Why I try hard not to order from anyone who doesn't take PayPal

  1. Ease of use

    Simply put, there's no easier method.
    Don't bother arguing, measure it. There's no easier method. Period.

    It's less typing, less room for mistakes.

    If you don't take PayPal, you're saying:

    ...not something one wants to say to a customer!

  2. Identity theft protection

    I've been hit by identity theft twice with one credit card ... something that cannot happen with PayPal. (There's a world of expensive difference between knowing my name and credit card number vs. knowing my name and email address!)

    Let Me Repeat:

    IDENTITY THEFT PROTECTION


    When I don't send a credit card number to a vendor/store/person, there's that much less information available for them, or an eavesdropper, or hacker breaking into their system, to steal.

    Each new vendor I order from, and use PayPal instead of sending a credit card number, means one (or MORE) less computers / people who don't get to see my credit card number or checking account number. (With personal checks, they'd also see my home address.)

  3. Payment options

    I can usually send from bank account or credit card, with equal ease.

  4. Fraud protection

    There's a degree of fraud protection in using PayPal, over and above that of simply sending a check or money order. (PayPal has an arbitration system, which I've never used ... which is better than none at all).

  5. Time

    Writing and mailing a check is TIME CONSUMING. It generally takes me about a week to do this. I won't detail the steps, but any programmer should be able to detail them and see the large number and where failure points exist :)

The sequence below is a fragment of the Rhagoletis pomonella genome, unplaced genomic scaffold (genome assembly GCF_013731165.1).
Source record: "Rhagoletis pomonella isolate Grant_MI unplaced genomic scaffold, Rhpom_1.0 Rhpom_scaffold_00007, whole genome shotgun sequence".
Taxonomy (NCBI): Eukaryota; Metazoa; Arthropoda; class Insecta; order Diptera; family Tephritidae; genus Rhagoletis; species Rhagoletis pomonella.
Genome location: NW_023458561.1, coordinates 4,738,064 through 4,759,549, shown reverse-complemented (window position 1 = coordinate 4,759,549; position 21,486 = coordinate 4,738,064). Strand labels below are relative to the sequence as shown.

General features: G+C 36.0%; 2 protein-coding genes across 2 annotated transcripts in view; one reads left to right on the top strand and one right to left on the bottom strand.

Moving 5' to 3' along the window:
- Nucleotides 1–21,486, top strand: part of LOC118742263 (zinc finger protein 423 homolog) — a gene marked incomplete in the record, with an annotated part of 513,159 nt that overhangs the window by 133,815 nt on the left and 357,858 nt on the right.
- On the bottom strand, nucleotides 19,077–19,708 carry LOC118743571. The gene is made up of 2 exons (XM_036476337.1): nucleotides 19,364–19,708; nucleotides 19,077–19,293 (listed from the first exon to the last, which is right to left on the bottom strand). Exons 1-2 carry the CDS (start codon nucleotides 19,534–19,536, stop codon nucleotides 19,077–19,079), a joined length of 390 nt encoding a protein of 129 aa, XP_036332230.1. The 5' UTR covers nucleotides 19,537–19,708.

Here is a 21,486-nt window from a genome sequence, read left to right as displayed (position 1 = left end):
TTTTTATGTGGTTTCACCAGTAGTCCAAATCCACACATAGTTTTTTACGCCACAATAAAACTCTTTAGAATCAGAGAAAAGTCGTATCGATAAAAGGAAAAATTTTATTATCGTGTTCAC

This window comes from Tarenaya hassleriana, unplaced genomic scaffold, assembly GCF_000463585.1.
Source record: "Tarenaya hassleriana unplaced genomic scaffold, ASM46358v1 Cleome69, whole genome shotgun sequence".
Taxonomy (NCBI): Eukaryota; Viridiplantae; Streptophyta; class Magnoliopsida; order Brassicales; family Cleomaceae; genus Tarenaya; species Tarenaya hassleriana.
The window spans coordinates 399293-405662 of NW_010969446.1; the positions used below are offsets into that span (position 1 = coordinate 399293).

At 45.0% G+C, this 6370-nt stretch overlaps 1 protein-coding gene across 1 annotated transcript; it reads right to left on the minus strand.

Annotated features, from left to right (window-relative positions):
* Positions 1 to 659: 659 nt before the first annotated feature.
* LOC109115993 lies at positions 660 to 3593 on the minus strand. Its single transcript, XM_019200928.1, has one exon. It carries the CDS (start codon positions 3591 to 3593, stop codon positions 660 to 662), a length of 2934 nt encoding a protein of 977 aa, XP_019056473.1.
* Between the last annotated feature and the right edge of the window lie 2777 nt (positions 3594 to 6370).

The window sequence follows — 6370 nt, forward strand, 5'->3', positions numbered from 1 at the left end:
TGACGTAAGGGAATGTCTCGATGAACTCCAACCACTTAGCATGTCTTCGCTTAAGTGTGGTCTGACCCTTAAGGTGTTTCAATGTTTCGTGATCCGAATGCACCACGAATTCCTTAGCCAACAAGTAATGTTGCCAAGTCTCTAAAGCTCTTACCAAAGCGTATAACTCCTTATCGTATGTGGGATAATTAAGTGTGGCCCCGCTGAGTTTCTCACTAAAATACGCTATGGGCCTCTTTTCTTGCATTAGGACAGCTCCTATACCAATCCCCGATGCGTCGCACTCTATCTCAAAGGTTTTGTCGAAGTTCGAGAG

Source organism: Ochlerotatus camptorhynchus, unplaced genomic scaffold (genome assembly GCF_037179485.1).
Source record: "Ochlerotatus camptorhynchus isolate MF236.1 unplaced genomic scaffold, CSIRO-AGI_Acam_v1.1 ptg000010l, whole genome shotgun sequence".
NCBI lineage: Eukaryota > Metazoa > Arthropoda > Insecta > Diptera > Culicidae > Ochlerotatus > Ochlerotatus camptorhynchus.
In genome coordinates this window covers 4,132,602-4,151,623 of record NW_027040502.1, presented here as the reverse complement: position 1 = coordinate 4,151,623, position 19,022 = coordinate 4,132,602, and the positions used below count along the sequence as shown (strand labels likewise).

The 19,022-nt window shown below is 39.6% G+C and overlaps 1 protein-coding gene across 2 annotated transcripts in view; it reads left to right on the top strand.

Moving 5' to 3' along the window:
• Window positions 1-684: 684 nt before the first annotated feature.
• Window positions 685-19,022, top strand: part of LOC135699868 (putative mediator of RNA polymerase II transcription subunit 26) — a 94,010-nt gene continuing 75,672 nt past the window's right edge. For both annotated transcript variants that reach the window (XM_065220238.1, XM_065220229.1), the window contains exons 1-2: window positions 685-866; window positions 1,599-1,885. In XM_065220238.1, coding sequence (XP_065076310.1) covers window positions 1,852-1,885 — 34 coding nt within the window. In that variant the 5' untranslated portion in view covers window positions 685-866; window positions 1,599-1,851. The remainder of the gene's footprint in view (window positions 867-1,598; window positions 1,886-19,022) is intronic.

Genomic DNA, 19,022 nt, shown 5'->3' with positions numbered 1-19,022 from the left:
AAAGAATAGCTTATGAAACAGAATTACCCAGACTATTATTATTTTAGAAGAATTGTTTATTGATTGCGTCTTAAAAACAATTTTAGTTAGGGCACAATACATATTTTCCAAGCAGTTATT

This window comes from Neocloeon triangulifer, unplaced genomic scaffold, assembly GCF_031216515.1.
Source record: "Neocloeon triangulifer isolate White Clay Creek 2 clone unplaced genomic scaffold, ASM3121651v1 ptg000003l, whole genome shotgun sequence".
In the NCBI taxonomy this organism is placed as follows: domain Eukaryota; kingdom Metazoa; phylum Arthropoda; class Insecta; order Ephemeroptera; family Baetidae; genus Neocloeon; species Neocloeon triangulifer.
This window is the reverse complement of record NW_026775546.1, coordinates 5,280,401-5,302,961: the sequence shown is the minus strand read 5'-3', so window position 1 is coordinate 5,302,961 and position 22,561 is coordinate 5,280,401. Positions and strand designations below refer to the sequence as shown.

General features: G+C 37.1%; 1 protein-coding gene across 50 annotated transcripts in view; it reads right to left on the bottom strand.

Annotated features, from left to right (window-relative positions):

Money orders are even worse, for obvious reasons.

    And, please, don't even think of BidPay! That service is (a) SLOW; and (b) EXPENSIVE. It's the payment method of choice when you want to say "screw the customer".

  6. Professionalism

    Rightly or not, the world (i.e., the majority of those I've polled) view taking PayPal as a sign of being professional / reliable / stable / trustworthy. Although not my sentiment, I've heard some people say that not having a PayPal account indicates that the person couldn't get a PayPal account, thereby implying a problem of some kind.

  7. "Accidental Duplicate Charge" protection

    The most recent credit-card-over-email transaction I did resulted in the vendor charging my credit card twice (and I'm now trying to get a refund of the second charge) ... something flat-out impossible with PayPal.

I am aware of precisely one legitimate argument against using PayPal:

That's a losing argument, because of a four word reply:

It's that simple. If you are worried that giving out a bank account number to PayPal can result in fraud/loss, then simply open a new bank account somewhere and use that small balance account for PayPal.
Some banks (e.g., Wells Fargo) let you open a small account linked to your main account in a special way: you can move money from/to it, but people with access to that new account number have no access to you main account number (and no knowledge of it, either)! (Sort of like a network DMZ, but for bank accounts.)

Ok? Sign up for PayPal now!

If you haven't signed up yet, re-read the above and then click here.


Update: 2015-02-19: U.S. Treasury takes PayPal!
Special note for charities: see this, a PayPal page that mentions that 501(c)(3) charities can have reduced rates at PayPal.


Here's an interesting note about PayPal protecting you, from a news report from around 2012-03-31, about a man being defrauded of over half a million dollars via an American Express card number illegally used by a retailer:

Updated 2013-12-27